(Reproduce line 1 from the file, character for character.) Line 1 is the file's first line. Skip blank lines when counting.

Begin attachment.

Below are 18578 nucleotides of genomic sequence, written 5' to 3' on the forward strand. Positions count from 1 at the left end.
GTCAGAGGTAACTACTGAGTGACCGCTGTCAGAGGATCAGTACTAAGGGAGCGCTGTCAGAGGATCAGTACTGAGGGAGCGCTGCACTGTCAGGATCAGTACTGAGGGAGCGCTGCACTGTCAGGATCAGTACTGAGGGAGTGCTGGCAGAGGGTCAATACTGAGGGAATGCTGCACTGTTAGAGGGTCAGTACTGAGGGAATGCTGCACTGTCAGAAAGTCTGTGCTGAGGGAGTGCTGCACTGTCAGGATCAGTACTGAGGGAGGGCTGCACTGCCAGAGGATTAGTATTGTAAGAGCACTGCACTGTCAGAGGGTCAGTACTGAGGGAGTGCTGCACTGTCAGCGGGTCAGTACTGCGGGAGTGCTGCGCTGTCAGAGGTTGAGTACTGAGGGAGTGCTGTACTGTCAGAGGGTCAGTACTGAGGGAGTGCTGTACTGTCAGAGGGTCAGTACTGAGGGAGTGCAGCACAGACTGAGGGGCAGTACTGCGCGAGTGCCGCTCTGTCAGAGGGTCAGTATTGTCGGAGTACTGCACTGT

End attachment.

Below are 18578 nucleotides of genomic sequence, written 5' to 3' on the forward strand. Positions count from 1 at the left end.